Ambient Transactions and NHibernate

About two weeks ago we had some discussions in the german Alt.NET mailing list whether ambient transactions can be used in combination with NHibernate, especially regarding performance implications of such an approach. Background of that discussion was that my colleague Sergey and I wanted to implement the repository pattern based on Linq 2 NHibernate in a way that exposes no NHibernate dependency to a surrounding layer. Besides that we didn’t want to dublicate the UnitOfWork pattern that NHibernate implements internally. Because of that we decided to try out ambient transactions (System.Transactions) as our UnitOfWork. Sergey has already posted about the design we’re currently investigating, so I won’t go into detail about that here. You can read more here:

We started with a simple test comparison between the behavior of NHibernates native ITransactions and NHibernate using TransactionScope for transactions. What we noticed :

FlushMode.Commit doesn’t work when using ambient Transactions

The following (xUnit) test fails:

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[Fact]
public void Session_should_be_clean_after_commited_transaction()
{
  using (var tx = new TransactionScope())
  {
      SaveTwoPatients();
      tx.Complete();
  }

  Session.IsDirty().ShouldBeFalse();
}

But this can be easily fixed like this:

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[Fact]
public void Session_should_be_clean_after_commited_transaction_Fixed()
{
  using (var tx = new TransactionScope())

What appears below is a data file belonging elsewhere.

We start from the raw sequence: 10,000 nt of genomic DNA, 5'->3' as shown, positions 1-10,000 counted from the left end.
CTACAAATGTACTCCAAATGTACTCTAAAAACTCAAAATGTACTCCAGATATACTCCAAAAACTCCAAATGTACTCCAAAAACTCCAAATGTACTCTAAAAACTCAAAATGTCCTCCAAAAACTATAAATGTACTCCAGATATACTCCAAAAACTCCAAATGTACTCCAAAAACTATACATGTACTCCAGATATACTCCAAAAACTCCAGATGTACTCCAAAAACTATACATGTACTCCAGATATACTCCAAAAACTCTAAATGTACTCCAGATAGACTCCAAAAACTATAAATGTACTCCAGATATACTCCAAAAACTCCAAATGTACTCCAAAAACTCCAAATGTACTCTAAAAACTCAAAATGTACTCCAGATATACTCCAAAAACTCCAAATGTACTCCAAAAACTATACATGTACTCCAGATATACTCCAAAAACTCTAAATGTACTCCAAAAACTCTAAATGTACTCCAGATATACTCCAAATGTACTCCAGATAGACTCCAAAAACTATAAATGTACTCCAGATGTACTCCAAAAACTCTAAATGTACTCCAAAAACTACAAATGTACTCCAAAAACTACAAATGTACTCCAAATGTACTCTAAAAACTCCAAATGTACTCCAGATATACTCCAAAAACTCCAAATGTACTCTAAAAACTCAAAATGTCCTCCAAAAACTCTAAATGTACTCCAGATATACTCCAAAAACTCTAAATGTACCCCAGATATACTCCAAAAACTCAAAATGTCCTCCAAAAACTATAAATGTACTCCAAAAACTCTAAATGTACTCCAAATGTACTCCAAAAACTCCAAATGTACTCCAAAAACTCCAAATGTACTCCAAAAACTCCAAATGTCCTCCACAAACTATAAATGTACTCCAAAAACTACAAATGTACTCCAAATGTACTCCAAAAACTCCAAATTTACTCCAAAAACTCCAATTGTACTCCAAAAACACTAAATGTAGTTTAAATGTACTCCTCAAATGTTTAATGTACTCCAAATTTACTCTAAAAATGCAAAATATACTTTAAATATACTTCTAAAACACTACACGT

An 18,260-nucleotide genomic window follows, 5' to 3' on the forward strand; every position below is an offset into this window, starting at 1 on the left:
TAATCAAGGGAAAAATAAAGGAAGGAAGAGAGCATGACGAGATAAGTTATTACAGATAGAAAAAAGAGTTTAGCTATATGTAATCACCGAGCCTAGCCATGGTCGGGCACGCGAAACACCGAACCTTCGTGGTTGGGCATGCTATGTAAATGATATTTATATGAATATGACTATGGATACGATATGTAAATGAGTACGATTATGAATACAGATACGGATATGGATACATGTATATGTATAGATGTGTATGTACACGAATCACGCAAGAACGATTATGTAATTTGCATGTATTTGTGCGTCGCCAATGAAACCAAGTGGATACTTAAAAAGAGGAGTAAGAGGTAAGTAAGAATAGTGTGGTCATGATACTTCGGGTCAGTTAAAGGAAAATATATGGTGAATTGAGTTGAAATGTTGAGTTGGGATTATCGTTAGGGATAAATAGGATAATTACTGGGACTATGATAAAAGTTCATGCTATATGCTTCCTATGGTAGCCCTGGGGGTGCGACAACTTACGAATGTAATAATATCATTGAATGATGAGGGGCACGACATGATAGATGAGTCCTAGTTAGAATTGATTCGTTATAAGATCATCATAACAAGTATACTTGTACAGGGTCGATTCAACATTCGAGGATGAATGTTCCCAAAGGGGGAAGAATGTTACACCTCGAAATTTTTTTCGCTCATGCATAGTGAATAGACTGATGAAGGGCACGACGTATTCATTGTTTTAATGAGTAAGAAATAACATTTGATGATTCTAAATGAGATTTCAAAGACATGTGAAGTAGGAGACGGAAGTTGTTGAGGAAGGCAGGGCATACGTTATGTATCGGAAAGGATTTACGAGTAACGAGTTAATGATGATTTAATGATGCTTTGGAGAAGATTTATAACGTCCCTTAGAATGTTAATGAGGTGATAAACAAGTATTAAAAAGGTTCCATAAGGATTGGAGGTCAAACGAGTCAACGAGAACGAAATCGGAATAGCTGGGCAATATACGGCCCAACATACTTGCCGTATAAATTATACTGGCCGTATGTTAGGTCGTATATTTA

{
          Transaction.Current.TransactionCompleted += (s, e) =>
          {
              if (e.Transaction.TransactionInformation.Status == TransactionStatus.Committed)
              {
                  Session.Flush();
                  Session.Clear();
              }
          };
          
          SaveTwoPatients();
          tx.Complete();
  }
  
  Session.IsDirty().ShouldBeFalse(); }

For some reason ambient Transaction are FASTER than NHibernates native counter parts

We have also some tests that perform a transactional insert a 1000 times. The duration of those tests are quite surprising. Have a look:

NHibernateTransactions

This has nothing to do with jitting in the CLR or the order how test are executed. I double checked the durations and ran each test on his own. I didn’t expect that gap, but I’m also not a NHibernate pro. Any thoughts? I’ll write more about our experiences with that approach soon. Our concept looks good on paper and our first impressions are not disproving either, so stay tuned …

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